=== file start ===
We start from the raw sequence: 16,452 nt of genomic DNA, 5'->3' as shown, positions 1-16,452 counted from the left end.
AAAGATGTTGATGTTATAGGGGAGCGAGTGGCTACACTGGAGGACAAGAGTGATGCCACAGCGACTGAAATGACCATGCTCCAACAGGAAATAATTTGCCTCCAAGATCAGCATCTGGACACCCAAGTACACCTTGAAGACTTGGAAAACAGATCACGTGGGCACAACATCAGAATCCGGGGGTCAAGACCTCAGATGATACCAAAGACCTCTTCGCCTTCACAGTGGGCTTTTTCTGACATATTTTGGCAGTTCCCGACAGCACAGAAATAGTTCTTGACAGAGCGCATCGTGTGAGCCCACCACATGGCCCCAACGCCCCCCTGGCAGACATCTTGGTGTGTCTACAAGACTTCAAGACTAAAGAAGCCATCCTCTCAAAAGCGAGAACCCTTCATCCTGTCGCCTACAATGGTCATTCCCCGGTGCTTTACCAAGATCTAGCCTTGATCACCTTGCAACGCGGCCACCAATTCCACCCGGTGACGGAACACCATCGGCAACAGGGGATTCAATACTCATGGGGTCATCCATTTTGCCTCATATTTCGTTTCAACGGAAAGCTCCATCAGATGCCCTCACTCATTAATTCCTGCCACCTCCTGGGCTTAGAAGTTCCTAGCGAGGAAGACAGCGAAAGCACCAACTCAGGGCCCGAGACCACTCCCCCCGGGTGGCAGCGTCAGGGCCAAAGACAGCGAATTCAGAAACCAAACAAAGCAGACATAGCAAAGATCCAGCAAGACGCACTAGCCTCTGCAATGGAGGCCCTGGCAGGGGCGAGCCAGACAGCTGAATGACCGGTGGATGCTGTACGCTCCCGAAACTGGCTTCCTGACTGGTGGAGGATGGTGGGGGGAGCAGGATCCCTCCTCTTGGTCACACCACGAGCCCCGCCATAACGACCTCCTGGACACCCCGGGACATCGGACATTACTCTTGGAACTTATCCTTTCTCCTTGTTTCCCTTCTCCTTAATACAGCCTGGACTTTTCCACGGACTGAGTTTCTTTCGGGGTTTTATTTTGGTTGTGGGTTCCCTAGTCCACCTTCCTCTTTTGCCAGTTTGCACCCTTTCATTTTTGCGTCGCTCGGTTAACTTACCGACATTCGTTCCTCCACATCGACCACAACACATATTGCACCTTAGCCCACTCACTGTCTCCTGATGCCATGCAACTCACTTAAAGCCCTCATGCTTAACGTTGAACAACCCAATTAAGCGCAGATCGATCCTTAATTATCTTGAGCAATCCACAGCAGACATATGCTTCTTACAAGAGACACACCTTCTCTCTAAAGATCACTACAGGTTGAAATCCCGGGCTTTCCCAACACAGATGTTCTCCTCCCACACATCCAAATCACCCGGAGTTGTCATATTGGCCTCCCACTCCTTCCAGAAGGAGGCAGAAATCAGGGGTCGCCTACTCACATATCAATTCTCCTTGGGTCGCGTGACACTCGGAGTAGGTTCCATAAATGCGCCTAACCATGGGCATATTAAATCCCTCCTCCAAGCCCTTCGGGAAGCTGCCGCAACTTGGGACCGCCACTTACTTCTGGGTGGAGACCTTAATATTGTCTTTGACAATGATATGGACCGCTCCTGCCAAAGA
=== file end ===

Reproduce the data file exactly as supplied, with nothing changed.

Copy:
We start from the raw sequence: 16,452 nt of genomic DNA, 5'->3' as shown, positions 1-16,452 counted from the left end.
AAAGATGTTGATGTTATAGGGGAGCGAGTGGCTACACTGGAGGACAAGAGTGATGCCACAGCGACTGAAATGACCATGCTCCAACAGGAAATAATTTGCCTCCAAGATCAGCATCTGGACACCCAAGTACACCTTGAAGACTTGGAAAACAGATCACGTGGGCACAACATCAGAATCCGGGGGTCAAGACCTCAGATGATACCAAAGACCTCTTCGCCTTCACAGTGGGCTTTTTCTGACATATTTTGGCAGTTCCCGACAGCACAGAAATAGTTCTTGACAGAGCGCATCGTGTGAGCCCACCACATGGCCCCAACGCCCCCCTGGCAGACATCTTGGTGTGTCTACAAGACTTCAAGACTAAAGAAGCCATCCTCTCAAAAGCGAGAACCCTTCATCCTGTCGCCTACAATGGTCATTCCCCGGTGCTTTACCAAGATCTAGCCTTGATCACCTTGCAACGCGGCCACCAATTCCACCCGGTGACGGAACACCATCGGCAACAGGGGATTCAATACTCATGGGGTCATCCATTTTGCCTCATATTTCGTTTCAACGGAAAGCTCCATCAGATGCCCTCACTCATTAATTCCTGCCACCTCCTGGGCTTAGAAGTTCCTAGCGAGGAAGACAGCGAAAGCACCAACTCAGGGCCCGAGACCACTCCCCCCGGGTGGCAGCGTCAGGGCCAAAGACAGCGAATTCAGAAACCAAACAAAGCAGACATAGCAAAGATCCAGCAAGACGCACTAGCCTCTGCAATGGAGGCCCTGGCAGGGGCGAGCCAGACAGCTGAATGACCGGTGGATGCTGTACGCTCCCGAAACTGGCTTCCTGACTGGTGGAGGATGGTGGGGGGAGCAGGATCCCTCCTCTTGGTCACACCACGAGCCCCGCCATAACGACCTCCTGGACACCCCGGGACATCGGACATTACTCTTGGAACTTATCCTTTCTCCTTGTTTCCCTTCTCCTTAATACAGCCTGGACTTTTCCACGGACTGAGTTTCTTTCGGGGTTTTATTTTGGTTGTGGGTTCCCTAGTCCACCTTCCTCTTTTGCCAGTTTGCACCCTTTCATTTTTGCGTCGCTCGGTTAACTTACCGACATTCGTTCCTCCACATCGACCACAACACATATTGCACCTTAGCCCACTCACTGTCTCCTGATGCCATGCAACTCACTTAAAGCCCTCATGCTTAACGTTGAACAACCCAATTAAGCGCAGATCGATCCTTAATTATCTTGAGCAATCCACAGCAGACATATGCTTCTTACAAGAGACACACCTTCTCTCTAAAGATCACTACAGGTTGAAATCCCGGGCTTTCCCAACACAGATGTTCTCCTCCCACACATCCAAATCACCCGGAGTTGTCATATTGGCCTCCCACTCCTTCCAGAAGGAGGCAGAAATCAGGGGTCGCCTACTCACATATCAATTCTCCTTGGGTCGCGTGACACTCGGAGTAGGTTCCATAAATGCGCCTAACCATGGGCATATTAAATCCCTCCTCCAAGCCCTTCGGGAAGCTGCCGCAACTTGGGACCGCCACTTACTTCTGGGTGGAGACCTTAATATTGTCTTTGACAATGATATGGACCGCTCCTGCCAAAGA